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Season of Separation : 'I Am Scared They Will Forget Me'


They long to kiss their children. To hug their parents. To belong to the families they have left behind.

Poverty and joblessness have brought them here to earn the necessities for their loved ones back home: food, shelter, clothing.

Separated by borders and countries, the immigrants visit through letters and phone calls, catching up on the everyday life they dearly miss.

Monthly chats are usually enough to boost their spirits until the next time. And the photos they receive--especially those of the children they haven't held in years--fuel their dreams of being reunited.

As families gather this week, thousands of immigrants in Los Angeles endure the sorrow of separation. Here are three of their stories.


Maria Marroquin is thinking about the holidays in her homeland: cooking tamales with her older sister, baking cheese and rice cakes with her mom, and caring for her two kids, Ruby, 11 and Marvin, 10.

But this year--like the last five years--the holidays will come and go in Guatemala City without Marroquin.

The 33-year-old cosmetologist came to Los Angeles in 1989 in pursuit of the universal immigrant dream: a better life for her children. Separated from her husband, Marroquin had been her family's only wage earner in a city where the only job she could get paid no more than $10 a month.

Ruby was 6 then. Marvin was 5.

And Marroquin will never forget the day she parted with her children.

"I told the children I was going to visit some family and would be gone a few hours. I kissed them and then left," she recalls, tearfully.

She remembers their young faces--soft, smooth, sweet-smelling. "Cherubic," she says, "like little angels. I call them my angels on the phone," she says before speaking to her family via long distance.

Marroquin, 33, entered the United States to land a better paying job and has maintained her legal status.

She recently earned a cosmetologist's license while holding down a full-time job at a Melrose Avenue salon.

She is driven to succeed because "I don't want people to think of me as an immigrant without ambition." And everything she does is for her kids.


Every month, Marroquin sends her family--which includes her 72-year-old mother, Juana, and 38-year-old sister, Alicia, who is raising her children--money, clothes and shoes. When there's extra cash, she phones home.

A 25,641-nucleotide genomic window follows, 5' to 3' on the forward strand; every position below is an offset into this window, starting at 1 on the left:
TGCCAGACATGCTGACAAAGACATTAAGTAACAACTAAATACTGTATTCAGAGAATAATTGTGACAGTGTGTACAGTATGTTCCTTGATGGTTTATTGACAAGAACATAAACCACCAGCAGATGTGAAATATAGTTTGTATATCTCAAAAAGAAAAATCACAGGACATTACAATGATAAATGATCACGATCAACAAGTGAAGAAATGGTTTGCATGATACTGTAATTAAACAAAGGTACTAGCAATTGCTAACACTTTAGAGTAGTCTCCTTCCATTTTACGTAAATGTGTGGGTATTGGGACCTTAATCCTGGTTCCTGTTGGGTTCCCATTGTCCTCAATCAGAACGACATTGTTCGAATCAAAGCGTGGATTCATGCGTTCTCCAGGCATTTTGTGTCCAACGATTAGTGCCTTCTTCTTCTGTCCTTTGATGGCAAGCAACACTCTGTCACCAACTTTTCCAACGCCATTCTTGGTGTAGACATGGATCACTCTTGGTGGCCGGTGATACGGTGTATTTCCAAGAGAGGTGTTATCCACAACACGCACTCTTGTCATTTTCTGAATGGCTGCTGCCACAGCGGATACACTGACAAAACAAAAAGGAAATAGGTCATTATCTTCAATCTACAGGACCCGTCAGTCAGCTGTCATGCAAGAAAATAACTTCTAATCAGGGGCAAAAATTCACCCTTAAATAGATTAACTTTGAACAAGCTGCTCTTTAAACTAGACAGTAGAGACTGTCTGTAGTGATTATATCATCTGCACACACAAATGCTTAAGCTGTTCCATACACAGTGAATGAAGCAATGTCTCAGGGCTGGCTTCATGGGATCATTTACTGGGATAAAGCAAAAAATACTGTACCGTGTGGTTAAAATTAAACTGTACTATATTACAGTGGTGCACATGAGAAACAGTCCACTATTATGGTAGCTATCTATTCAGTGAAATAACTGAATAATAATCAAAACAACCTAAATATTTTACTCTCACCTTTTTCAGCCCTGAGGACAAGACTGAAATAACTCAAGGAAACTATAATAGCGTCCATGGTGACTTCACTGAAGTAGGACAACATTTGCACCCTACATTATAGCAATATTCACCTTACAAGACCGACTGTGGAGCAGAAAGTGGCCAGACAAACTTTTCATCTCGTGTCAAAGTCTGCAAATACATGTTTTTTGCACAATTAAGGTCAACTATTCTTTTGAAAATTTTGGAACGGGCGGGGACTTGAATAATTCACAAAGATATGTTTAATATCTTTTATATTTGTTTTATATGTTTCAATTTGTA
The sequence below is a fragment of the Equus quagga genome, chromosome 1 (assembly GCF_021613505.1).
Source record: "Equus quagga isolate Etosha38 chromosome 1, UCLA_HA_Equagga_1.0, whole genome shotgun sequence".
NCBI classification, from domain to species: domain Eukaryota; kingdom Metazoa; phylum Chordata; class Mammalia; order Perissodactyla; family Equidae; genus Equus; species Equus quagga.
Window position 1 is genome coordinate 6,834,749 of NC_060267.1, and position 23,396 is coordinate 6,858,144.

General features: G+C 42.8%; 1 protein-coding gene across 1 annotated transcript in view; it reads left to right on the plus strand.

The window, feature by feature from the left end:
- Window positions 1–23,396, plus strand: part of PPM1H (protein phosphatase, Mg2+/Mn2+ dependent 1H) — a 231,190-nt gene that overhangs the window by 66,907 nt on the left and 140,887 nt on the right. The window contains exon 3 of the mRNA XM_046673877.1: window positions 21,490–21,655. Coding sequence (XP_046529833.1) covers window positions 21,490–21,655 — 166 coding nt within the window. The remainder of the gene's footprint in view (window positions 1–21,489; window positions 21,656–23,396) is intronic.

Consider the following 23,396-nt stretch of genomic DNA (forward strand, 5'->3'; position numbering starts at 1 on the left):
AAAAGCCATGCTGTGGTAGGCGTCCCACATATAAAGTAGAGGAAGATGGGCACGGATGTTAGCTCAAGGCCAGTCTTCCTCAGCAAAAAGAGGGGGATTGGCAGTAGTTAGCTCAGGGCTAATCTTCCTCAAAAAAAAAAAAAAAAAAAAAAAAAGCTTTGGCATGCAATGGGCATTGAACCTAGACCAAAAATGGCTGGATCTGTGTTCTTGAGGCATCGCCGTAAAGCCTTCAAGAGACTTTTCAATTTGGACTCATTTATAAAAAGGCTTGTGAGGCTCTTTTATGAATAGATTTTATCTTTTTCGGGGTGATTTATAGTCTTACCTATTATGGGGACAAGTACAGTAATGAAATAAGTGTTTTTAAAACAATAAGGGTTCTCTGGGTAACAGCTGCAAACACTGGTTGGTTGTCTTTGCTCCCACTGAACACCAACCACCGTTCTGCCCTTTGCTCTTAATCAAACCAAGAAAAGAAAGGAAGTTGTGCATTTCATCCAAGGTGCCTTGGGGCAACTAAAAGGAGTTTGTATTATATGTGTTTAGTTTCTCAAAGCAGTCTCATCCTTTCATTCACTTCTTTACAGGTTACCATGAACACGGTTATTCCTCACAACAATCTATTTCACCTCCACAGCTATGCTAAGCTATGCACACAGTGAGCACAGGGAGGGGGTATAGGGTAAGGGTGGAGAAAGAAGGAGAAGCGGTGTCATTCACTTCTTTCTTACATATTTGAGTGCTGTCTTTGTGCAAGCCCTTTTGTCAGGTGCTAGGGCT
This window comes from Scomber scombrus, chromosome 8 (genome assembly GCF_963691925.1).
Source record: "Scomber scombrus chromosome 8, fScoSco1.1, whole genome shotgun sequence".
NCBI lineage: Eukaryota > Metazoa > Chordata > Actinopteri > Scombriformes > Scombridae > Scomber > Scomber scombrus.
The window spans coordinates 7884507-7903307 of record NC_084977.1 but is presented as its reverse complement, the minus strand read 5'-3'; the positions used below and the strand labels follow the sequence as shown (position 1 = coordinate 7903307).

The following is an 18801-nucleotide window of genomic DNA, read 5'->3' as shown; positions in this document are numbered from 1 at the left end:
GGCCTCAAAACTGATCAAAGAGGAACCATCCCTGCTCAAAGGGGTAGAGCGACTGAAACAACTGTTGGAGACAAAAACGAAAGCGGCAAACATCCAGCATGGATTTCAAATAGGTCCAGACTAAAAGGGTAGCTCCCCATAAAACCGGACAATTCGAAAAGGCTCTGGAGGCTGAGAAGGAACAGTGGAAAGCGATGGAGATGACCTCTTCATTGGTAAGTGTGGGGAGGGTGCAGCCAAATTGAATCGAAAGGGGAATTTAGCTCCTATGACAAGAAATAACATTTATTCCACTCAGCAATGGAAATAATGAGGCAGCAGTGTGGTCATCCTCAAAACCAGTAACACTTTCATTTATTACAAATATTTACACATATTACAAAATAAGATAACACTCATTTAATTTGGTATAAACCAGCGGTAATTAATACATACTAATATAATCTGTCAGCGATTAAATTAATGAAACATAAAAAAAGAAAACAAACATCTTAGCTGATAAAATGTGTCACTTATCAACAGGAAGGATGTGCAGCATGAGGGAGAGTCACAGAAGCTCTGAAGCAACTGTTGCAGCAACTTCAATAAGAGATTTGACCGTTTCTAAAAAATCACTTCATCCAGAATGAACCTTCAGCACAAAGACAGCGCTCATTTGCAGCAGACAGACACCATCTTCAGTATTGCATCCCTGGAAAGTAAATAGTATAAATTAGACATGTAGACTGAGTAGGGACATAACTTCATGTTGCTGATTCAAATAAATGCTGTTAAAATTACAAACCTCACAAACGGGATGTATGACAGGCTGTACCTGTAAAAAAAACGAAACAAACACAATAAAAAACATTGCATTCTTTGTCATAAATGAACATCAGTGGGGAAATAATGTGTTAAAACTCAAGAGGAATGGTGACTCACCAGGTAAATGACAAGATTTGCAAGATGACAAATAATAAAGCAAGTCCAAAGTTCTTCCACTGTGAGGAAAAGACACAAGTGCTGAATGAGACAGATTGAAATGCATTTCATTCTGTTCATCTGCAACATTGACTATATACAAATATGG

"There is always so much I want to know. How is school? Are you studying hard? Are you being a good boy and girl? Are you minding your aunt?"

And, Marroquin says, every time she calls, the children always ask: " 'Mommy, when are you coming back?' " She pauses long enough to wipe away her tears.

She says she hasn't gone back because "I need to send money to fix the house, money for my mother's medicines and for so many things that the children need. I know it's difficult for them to understand, but I don't have the extra money to fly home."

She has kept up with her children's growth, noticing the subtle changes in their voices during phone conversations, hearing tales about teeth falling out, new ones coming in and other physical changes.

"I would like to send them a video camera so they can make movies for me," she says. A few years ago, the children received a camera so they could send photographs. Recently, Marroquin sent her kids an electric typewriter.

"If I could go back tomorrow I would, but my plan has always been to save enough money to open my own beauty shop in Guatemala for my children's future," she says, adding that she hopes to return in the next five years.


Even though she knows in her heart that her children are in good hands with her sister, she says: "I am so scared that one day they will forget me. My sister has been a second mother to them for so long now. Maybe one day my children won't love me as a mother."

Later, in a phone conversation with her children from her rented room in North Hollywood, Marroquin puts her fears to rest.

After chitchat about friends and family, Marroquin engages the children in talk of schoolwork and offers some motherly advice.

"Every year, school gets harder, my angel," Marroquin tells Ruby. "You get older and you move up a grade--that's why the classes are harder. But watching TV all afternoon--that's not good. Don't forget you are the example for your brother. Now put your brother on the phone."

To Marvin: "You have to do what your Aunt Alicia says or else no playing basketball on the weekend. OK? I love you, my angel."

In a phone interview with the children's aunt, Alicia Marroquin says the children are saddened over their mother's absence, "but they understand." Still, she says, they constantly ask about Marroquin's return.

" 'Not yet,' I tell them. 'She is working hard so you can study and eat. She is fighting for you because here the life is hard.' I know my sister is struggling and sacrificing for her children. But I always tell her when she comes back to Guatemala, she will rest."

Says Marroquin's mother: "She is our conquering hero, our hope."

"I am not the brave one," Marroquin says. "My children are."

More on Immigration

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